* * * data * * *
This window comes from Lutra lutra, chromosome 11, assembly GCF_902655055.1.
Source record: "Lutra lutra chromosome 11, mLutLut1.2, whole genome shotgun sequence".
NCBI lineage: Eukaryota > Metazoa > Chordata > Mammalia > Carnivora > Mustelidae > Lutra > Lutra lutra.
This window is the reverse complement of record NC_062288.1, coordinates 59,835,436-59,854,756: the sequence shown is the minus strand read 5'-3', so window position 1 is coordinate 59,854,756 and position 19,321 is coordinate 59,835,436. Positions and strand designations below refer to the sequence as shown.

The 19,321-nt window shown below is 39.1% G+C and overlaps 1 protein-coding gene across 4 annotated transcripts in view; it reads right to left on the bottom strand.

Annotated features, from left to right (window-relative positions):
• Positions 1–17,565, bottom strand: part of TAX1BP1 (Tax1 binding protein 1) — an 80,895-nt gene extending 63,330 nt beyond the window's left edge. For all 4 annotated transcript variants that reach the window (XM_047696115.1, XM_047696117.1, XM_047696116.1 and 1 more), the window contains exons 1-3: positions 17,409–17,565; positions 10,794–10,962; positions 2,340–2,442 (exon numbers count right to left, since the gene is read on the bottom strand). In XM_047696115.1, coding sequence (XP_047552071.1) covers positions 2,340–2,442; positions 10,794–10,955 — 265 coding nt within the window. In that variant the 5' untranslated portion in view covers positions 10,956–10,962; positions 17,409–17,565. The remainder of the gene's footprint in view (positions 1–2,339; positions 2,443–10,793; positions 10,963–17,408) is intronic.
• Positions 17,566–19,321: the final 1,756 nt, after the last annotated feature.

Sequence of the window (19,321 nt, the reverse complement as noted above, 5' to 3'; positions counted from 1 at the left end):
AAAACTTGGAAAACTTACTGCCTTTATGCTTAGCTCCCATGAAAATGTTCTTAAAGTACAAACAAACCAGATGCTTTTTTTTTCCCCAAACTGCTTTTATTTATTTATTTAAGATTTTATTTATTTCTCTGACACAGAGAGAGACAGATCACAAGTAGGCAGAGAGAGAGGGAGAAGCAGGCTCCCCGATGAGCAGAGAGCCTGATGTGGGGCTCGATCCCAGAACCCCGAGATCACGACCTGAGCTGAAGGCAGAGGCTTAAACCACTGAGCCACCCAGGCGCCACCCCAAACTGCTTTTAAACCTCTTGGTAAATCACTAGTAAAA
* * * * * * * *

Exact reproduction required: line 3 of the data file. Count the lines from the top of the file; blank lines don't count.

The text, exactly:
NCBI lineage: Eukaryota > Metazoa > Chordata > Mammalia > Carnivora > Mustelidae > Lutra > Lutra lutra.